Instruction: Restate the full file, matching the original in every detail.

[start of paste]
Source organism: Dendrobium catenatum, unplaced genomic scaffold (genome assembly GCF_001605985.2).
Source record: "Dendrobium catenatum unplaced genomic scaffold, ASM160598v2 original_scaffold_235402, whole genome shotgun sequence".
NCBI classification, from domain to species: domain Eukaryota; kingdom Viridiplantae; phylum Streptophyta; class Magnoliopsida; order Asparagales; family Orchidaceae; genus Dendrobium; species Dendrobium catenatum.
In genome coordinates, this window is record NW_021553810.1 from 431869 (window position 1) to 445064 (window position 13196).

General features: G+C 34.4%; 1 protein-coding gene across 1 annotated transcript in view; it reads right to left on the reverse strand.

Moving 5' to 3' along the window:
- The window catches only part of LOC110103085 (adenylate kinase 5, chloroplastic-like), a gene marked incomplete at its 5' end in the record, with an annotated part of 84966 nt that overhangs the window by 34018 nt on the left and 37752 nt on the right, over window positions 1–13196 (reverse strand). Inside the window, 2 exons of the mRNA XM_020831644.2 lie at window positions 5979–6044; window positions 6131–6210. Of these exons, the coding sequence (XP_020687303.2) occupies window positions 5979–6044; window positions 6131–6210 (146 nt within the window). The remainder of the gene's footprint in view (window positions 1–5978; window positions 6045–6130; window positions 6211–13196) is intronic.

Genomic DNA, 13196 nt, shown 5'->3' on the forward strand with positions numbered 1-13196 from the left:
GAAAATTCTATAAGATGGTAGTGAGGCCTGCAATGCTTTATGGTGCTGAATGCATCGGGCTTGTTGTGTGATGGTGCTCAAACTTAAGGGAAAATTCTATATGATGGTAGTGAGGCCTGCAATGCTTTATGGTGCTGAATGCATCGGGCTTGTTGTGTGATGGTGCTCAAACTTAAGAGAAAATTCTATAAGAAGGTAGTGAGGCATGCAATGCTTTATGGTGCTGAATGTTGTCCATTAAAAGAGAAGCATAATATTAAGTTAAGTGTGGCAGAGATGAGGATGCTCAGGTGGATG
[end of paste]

Source organism: Dendrobium catenatum, unplaced genomic scaffold (genome assembly GCF_001605985.2).
Source record: "Dendrobium catenatum unplaced genomic scaffold, ASM160598v2 original_scaffold_235402, whole genome shotgun sequence".
NCBI classification, from domain to species: domain Eukaryota; kingdom Viridiplantae; phylum Streptophyta; class Magnoliopsida; order Asparagales; family Orchidaceae; genus Dendrobium; species Dendrobium catenatum.
In genome coordinates, this window is record NW_021553810.1 from 431869 (window position 1) to 445064 (window position 13196).

General features: G+C 34.4%; 1 protein-coding gene across 1 annotated transcript in view; it reads right to left on the reverse strand.

Moving 5' to 3' along the window:
- The window catches only part of LOC110103085 (adenylate kinase 5, chloroplastic-like), a gene marked incomplete at its 5' end in the record, with an annotated part of 84966 nt that overhangs the window by 34018 nt on the left and 37752 nt on the right, over window positions 1–13196 (reverse strand). Inside the window, 2 exons of the mRNA XM_020831644.2 lie at window positions 5979–6044; window positions 6131–6210. Of these exons, the coding sequence (XP_020687303.2) occupies window positions 5979–6044; window positions 6131–6210 (146 nt within the window). The remainder of the gene's footprint in view (window positions 1–5978; window positions 6045–6130; window positions 6211–13196) is intronic.

Genomic DNA, 13196 nt, shown 5'->3' on the forward strand with positions numbered 1-13196 from the left:
GAAAATTCTATAAGATGGTAGTGAGGCCTGCAATGCTTTATGGTGCTGAATGCATCGGGCTTGTTGTGTGATGGTGCTCAAACTTAAGGGAAAATTCTATATGATGGTAGTGAGGCCTGCAATGCTTTATGGTGCTGAATGCATCGGGCTTGTTGTGTGATGGTGCTCAAACTTAAGAGAAAATTCTATAAGAAGGTAGTGAGGCATGCAATGCTTTATGGTGCTGAATGTTGTCCATTAAAAGAGAAGCATAATATTAAGTTAAGTGTGGCAGAGATGAGGATGCTCAGGTGGATG